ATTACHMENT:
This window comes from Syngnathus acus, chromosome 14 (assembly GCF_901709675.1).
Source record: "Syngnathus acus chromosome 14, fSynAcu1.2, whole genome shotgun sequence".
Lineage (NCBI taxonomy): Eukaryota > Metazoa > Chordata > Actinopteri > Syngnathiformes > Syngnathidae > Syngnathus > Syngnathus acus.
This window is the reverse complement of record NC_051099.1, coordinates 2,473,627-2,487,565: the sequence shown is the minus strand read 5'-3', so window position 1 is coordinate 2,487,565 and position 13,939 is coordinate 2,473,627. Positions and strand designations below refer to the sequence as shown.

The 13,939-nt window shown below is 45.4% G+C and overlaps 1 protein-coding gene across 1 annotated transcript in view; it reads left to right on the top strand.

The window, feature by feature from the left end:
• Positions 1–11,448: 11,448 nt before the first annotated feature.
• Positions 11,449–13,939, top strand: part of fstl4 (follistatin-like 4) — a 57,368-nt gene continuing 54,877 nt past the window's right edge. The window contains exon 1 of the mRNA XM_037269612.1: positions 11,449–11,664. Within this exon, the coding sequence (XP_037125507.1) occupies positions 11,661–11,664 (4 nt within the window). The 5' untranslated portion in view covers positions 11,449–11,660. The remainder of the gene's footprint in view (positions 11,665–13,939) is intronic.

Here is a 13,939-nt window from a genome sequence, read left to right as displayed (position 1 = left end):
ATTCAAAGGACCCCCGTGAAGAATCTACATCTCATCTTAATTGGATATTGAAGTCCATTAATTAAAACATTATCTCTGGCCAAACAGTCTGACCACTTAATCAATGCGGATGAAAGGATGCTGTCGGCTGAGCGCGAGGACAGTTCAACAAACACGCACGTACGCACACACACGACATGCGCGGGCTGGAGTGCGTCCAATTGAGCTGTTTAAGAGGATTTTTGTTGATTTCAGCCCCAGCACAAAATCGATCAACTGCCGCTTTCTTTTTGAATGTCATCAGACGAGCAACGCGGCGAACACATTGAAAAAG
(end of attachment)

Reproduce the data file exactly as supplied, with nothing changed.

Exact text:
This window comes from Syngnathus acus, chromosome 14 (assembly GCF_901709675.1).
Source record: "Syngnathus acus chromosome 14, fSynAcu1.2, whole genome shotgun sequence".
Lineage (NCBI taxonomy): Eukaryota > Metazoa > Chordata > Actinopteri > Syngnathiformes > Syngnathidae > Syngnathus > Syngnathus acus.
This window is the reverse complement of record NC_051099.1, coordinates 2,473,627-2,487,565: the sequence shown is the minus strand read 5'-3', so window position 1 is coordinate 2,487,565 and position 13,939 is coordinate 2,473,627. Positions and strand designations below refer to the sequence as shown.

The 13,939-nt window shown below is 45.4% G+C and overlaps 1 protein-coding gene across 1 annotated transcript in view; it reads left to right on the top strand.

The window, feature by feature from the left end:
• Positions 1–11,448: 11,448 nt before the first annotated feature.
• Positions 11,449–13,939, top strand: part of fstl4 (follistatin-like 4) — a 57,368-nt gene continuing 54,877 nt past the window's right edge. The window contains exon 1 of the mRNA XM_037269612.1: positions 11,449–11,664. Within this exon, the coding sequence (XP_037125507.1) occupies positions 11,661–11,664 (4 nt within the window). The 5' untranslated portion in view covers positions 11,449–11,660. The remainder of the gene's footprint in view (positions 11,665–13,939) is intronic.

Here is a 13,939-nt window from a genome sequence, read left to right as displayed (position 1 = left end):
ATTCAAAGGACCCCCGTGAAGAATCTACATCTCATCTTAATTGGATATTGAAGTCCATTAATTAAAACATTATCTCTGGCCAAACAGTCTGACCACTTAATCAATGCGGATGAAAGGATGCTGTCGGCTGAGCGCGAGGACAGTTCAACAAACACGCACGTACGCACACACACGACATGCGCGGGCTGGAGTGCGTCCAATTGAGCTGTTTAAGAGGATTTTTGTTGATTTCAGCCCCAGCACAAAATCGATCAACTGCCGCTTTCTTTTTGAATGTCATCAGACGAGCAACGCGGCGAACACATTGAAAAAG